Starring Alexander Lou
Fight Choreography by ?
Directed by Robert Tai
A moment of clarification: Don’t let the title fool you. Tony, Ricky and Bobby Toetaglia aren’t going to grab guns and cement blocks and go jack with Ryu Badassuku and his band of roving ninjas (actually, that’s a pretty darn good idea…) Nope, we’re talking about the chinese mafia in Shanghai, a group that condones prostitution, racketeering, robbery, jacking up the cops, and other assorted forms of entertainment, but Holy Hanna, if you show up to deal opium it’s your ass…unless that ass happens to wield shuriken, and then it’s anyone’s game. Now that’s the setup for Mafia vs. Ninja, and there’s something cool in the simplicity of that concept.
The film stars Alexander Lou as Jack Do, a country bumpkin (meaning he can kick all kinds of ass) shows up in Shanghai and befriends Charlie Wong after a mistaken identity moment almost gets Charlie’s ass killed by Jack. Jack came to Shanghai in order to get work that uses his kung-fu skills. Y’know, I like that. No existential or zen mumbo-jumbo, just a dude who knows kung-fu and wants to use it to kick some ass and get paid for it. Shanghai was the right place for Jack to show up, as he and Charlie, working as sewer workers, get shaken down for cash by thugs who work for the mafia. They say “give” and Jack says “with which fist” and grants the thugs a clinic on the definition of a beatdown.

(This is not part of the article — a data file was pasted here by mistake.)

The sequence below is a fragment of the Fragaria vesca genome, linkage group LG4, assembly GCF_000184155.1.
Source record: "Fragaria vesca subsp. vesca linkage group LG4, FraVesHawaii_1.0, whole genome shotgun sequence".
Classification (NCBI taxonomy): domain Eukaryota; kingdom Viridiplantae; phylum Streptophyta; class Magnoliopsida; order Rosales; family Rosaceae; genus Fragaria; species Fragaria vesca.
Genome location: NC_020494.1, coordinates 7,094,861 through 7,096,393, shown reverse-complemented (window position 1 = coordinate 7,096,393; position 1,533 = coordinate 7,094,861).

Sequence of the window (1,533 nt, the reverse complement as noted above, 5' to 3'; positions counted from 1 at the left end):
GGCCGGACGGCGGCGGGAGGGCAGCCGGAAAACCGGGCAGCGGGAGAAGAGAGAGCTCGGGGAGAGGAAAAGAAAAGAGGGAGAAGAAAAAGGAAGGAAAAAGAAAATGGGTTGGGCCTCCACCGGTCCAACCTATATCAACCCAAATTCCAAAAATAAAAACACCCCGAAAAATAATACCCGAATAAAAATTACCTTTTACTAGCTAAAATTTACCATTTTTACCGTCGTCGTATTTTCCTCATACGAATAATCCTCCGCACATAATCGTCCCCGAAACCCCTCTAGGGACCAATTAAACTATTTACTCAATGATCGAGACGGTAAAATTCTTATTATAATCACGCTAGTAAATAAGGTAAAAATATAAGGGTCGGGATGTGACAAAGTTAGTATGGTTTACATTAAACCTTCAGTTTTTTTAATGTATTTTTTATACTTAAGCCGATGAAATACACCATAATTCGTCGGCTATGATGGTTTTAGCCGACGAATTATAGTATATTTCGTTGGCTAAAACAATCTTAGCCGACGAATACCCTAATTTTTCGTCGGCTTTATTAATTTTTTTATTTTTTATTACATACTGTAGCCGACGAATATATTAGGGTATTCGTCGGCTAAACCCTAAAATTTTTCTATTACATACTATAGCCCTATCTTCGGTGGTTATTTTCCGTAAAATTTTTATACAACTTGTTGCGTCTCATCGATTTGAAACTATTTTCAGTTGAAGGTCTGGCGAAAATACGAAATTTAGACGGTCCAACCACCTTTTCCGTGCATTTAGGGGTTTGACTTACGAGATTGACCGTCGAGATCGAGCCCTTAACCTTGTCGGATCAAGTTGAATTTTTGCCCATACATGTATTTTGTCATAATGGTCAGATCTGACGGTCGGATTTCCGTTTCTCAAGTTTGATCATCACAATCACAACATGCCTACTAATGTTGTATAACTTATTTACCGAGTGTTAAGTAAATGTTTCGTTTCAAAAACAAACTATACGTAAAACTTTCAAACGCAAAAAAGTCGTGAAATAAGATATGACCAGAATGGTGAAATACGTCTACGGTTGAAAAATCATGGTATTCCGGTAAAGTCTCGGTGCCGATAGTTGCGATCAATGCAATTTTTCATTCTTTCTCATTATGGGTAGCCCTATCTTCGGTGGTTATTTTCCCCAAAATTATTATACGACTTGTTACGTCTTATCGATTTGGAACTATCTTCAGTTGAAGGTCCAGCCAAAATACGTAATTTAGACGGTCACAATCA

The thugs run back to their boss, the second in command Tong Mao, who reports to the big boss, William Chung, who is actually a stand-up guy who order Tong to knock that shit off and leave those guys-who-obviously-beat-your-boys-down alone. Of course Tong doesn’t care for this idea, and believes that Chung needs to go away so Tong can take over as leader. Tong goes to the Japanese to get their help taking over the mafia after he kills Chung, and Silver How, the leader, agrees.
Note that I haven’t mentioned ninjas yet. They’re coming, but you have to wait a shit-long time for them. Luckily, when they do the fights get pretty good and the film moves along fairly quickly. So anyway, Tong’s thugs try to kill Chung in an ambush while he’s out with his boys one night, but Jack and Charlie are also there, and they fight off the attackers and save Chung. Chung wants to pay them back for the save, and invites them to his home. Tong sees yet another opportunity to be a douchebag, and tricks Jack into giving Chung a basket of fruit that contains a bomb that looks as if the Acme factory made it. Jack once again saves Chung, and in a rage jumps on his bicycle and chases Tong, who runs away on foot. That’s right, death rides a four-speed and the bells have tolled for Tong, who tries his best to stand and fight, but like the best Shaw Brothers, dies with a burst of blood capsules in the mouth.